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The Narrator: Look Who’s Talking Autobiography: “Self-Written Life” Biography: “Written Life” Practice First- and Third-Person Narration Feature Menu.

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Presentation on theme: "The Narrator: Look Who’s Talking Autobiography: “Self-Written Life” Biography: “Written Life” Practice First- and Third-Person Narration Feature Menu."— Presentation transcript:

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2 The Narrator: Look Who’s Talking Autobiography: “Self-Written Life” Biography: “Written Life” Practice First- and Third-Person Narration Feature Menu

3 Who’s telling this story? The narrator is the person who tells the story. Different kinds of narrators can tell you different kinds of information. The Narrator: Look Who’s Talking What about this one?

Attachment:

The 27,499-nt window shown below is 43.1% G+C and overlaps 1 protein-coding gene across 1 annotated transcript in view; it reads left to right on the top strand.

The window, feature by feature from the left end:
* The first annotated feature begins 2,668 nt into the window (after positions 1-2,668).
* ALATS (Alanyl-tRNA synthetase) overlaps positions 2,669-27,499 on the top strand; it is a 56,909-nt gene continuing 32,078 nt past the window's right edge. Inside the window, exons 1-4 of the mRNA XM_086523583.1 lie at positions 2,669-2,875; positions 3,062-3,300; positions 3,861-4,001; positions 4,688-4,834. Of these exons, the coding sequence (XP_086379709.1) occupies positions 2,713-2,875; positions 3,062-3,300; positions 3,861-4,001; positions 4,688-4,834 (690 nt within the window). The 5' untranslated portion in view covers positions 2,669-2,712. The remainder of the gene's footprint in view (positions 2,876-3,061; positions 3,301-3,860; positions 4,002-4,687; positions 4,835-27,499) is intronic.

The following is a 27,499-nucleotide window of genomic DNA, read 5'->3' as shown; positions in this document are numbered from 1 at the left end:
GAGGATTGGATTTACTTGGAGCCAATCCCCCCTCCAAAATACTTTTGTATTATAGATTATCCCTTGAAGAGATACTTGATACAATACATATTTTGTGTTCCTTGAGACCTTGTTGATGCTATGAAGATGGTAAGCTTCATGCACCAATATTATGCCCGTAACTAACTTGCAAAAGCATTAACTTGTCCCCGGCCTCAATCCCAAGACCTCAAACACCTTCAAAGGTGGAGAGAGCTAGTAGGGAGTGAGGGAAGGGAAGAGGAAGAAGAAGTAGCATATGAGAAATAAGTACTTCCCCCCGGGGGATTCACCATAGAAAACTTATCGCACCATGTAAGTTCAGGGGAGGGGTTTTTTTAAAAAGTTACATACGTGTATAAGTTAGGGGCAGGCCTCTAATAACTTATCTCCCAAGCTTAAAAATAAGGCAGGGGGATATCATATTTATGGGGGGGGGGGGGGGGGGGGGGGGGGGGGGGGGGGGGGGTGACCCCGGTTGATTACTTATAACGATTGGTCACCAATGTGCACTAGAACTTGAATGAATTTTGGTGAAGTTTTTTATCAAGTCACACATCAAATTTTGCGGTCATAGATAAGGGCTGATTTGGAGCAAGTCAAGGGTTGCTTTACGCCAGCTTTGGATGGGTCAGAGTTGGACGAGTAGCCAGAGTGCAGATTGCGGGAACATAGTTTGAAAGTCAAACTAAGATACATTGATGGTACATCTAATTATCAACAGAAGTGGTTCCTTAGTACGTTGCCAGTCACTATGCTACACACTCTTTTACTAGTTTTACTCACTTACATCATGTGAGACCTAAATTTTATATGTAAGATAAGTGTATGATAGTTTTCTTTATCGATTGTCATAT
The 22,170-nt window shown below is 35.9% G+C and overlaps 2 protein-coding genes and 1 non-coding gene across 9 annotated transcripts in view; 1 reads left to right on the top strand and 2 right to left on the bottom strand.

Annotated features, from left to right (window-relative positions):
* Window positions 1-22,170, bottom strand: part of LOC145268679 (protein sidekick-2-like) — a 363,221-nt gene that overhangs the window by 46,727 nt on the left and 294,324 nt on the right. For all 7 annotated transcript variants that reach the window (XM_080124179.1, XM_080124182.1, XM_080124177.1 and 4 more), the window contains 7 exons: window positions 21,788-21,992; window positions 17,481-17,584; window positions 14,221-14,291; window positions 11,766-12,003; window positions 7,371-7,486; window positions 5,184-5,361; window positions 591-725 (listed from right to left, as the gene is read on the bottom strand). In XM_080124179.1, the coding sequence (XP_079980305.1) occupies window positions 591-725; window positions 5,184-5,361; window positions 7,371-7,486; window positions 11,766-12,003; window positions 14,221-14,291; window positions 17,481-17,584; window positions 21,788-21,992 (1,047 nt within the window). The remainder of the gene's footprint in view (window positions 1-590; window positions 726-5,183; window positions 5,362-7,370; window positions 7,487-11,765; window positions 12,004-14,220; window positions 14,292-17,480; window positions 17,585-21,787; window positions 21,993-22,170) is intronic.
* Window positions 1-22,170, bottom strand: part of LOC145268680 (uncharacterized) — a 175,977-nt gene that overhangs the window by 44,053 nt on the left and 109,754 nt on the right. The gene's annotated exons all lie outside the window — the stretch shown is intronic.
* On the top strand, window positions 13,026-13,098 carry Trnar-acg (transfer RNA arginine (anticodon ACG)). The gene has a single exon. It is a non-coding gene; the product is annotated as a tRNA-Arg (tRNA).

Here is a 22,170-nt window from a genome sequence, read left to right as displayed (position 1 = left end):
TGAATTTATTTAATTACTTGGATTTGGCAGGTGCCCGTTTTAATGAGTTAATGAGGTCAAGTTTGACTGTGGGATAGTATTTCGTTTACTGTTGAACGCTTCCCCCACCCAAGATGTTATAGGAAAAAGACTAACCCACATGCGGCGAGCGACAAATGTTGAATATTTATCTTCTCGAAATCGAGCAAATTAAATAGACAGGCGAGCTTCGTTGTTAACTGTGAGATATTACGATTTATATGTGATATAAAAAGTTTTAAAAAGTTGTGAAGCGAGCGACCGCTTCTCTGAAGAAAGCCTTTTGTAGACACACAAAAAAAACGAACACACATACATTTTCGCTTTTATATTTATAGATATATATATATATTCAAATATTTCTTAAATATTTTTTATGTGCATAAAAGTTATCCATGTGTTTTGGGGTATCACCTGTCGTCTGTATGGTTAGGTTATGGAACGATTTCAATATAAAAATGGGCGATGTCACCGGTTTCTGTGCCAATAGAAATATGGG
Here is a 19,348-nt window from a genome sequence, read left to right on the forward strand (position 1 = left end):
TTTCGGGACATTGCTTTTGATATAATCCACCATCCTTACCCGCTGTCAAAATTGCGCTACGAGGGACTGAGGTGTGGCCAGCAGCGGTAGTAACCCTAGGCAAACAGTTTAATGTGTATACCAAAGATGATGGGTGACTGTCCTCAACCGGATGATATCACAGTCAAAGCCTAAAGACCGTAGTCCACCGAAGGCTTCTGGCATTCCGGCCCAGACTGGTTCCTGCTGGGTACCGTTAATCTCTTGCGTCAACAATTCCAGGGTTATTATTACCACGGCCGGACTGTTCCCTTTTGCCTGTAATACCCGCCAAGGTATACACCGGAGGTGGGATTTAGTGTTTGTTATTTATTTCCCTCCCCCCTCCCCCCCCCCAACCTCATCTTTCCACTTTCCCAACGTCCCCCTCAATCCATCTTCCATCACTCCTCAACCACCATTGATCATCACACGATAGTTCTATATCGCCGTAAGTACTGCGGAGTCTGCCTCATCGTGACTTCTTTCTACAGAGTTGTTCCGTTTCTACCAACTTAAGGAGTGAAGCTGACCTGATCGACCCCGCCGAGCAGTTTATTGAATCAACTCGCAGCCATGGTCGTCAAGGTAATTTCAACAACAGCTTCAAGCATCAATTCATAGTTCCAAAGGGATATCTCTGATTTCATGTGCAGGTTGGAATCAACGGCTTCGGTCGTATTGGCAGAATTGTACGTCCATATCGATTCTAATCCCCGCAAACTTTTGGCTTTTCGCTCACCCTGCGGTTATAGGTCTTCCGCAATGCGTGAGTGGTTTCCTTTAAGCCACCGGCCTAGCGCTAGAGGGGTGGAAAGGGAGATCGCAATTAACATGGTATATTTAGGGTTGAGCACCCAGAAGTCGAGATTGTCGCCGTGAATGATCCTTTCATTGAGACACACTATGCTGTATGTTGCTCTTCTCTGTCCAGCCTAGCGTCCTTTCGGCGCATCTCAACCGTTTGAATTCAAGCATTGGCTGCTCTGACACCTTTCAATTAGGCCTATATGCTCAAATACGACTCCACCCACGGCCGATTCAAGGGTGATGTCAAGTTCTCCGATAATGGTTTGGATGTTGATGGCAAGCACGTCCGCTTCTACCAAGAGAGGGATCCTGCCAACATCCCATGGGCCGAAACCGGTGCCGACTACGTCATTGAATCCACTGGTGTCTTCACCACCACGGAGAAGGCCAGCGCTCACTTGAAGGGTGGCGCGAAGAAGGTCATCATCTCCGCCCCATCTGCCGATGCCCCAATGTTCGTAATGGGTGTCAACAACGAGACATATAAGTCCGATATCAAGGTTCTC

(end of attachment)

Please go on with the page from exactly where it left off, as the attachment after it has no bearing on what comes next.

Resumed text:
4 What does the second narrator tell you that the first one does not? The Narrator: Look Who’s Talking The first narrator is Michael. He doesn’t want to tell this information—yet. Why doesn’t the first narrator tell the story the same way? Michael has been late three times this week. Michael has to go to detention on Monday. Michael has to bring back a parent’s signature on the piece of paper.

5 When Michael tells his own story, he is a first- person narrator. The Narrator: Look Who’s Talking A story told from the first-person point of view tells one version of events— the narrator’s own version reveals only the narrator’s thoughts or feelings uses first-person pronouns: I, me, us, our, my, mine

6 Where is the narrator in the second story? The Narrator: Look Who’s Talking The narrator is not a character. The narrator is not in the story at all.